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How Does Multifamily Investing Perform During Recession?

If you have spent more than a few minutes watching the news recently, then you know that the economy has turned the corner and we are approaching an economic recession. Essentially, after printing a tremendous amount of money and injecting it into the economy, inflation has soared to record levels that haven't been seen in forty years which has caused a challenge for the average American trying to pay for a drastically increased cost of living. In response to this high inflation, the Fed has been making regular interest rate hikes The purpose of these hikes is to try and slow the inflation and ultimately help the American people. However, rate hikes have the negative side affect of also slowing the economy and often times resulting in a recession as we are seeing now. This is due to an increased expense for financing cars, houses, etc. which slows the demand on these items.

What are my investment options during a recession?

Many people are asking what they should be doing with regards to investing during an economic recession. The decline and volatility of the stock market leaves little confidence in the performance of this investment choice for the near future, but leaving funds liquid also appears to be a poor choice with inflation soaring well above 8%. Cryptocurrency and other digital investments have also shown to be volatile during this time similar to the stock market. This is why we at Apogee Capital believe that the value of investing in a hard asset such as real estate is crucial for both preserving and growing your money during these times.

How do multifamily investments perform during a recession?

While it might seem obvious that a hard asset such as multifamily real estate is a good choice for investors, many people still seem concerned as they wonder how it will perform over the next few years. In order to answer this concern it is important to look at the historical performance of multifamily along with the current metrics we are seeing today. First, when we look at multifamily as an investment during the 2008 recession, we can see that it continued to perform even while the single family market did rather poorly. This is because commercial lending did not have the same loop holes that were present in single family rentals (where houses were overpaid for and leveraged sometimes at 100%) and also because as owners and renters were forced out of foreclosed homes they sought apartments to live in which actually increased the demand for multifamily housing. While we do not see the same signs of a housing bubble today that were present in 2008, we do see many of the demand characteristics on multifamily to be similar. As prices and increased interest rates cause new house payments to soar, more and more buyers are finding themselves priced out of the housing market for the time being. Many strong markets such as DFW show that the gap between monthly rent and a monthly house payment is now greater than it has been in years which means that rents can likely continue to increase with minimal pushback from tenants. Finally, we continue to see that there is a housing shortage particularly in the southern sunbelt states where much of the population is moving too. This supply and demand imbalance suggest that multifamily will continue to perform very well over the next several years in these areas as having a place to live is a basic necessity that must always be met. It's also worth nothing that the cost of living in many of these areas is still far less than many of the states such as California and New York which these people are relocating from. In short, while the market and overall economy may be bearish for the foreseeable future, we at Apogee Capital continue to be bullish in multifamily investing and believe that it offers a safe alternative investment strategy for the individual seeking capital preservation and continued growth over the next few years.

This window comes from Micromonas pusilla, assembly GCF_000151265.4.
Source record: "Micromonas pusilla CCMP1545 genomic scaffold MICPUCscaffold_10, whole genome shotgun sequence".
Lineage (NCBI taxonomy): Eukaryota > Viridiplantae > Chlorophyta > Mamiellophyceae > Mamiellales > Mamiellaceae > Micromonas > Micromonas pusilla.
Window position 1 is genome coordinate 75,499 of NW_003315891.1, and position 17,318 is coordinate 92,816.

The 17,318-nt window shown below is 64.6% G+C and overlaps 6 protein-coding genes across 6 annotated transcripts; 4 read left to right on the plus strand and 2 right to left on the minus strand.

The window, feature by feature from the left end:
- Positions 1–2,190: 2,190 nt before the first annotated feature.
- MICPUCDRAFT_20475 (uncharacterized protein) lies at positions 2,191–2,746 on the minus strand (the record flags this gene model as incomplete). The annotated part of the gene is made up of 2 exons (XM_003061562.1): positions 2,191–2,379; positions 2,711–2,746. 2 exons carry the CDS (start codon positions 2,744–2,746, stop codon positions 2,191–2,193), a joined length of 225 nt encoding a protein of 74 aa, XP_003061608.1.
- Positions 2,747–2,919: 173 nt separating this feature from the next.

There are many important considerations when evaluating a multifamily deal and we make it our mission to careful vet each of these items. If you would like to learn more about passively investing in multifamily, please set up a meeting with us through our Calendly link and subscribe to our weekly blog here.

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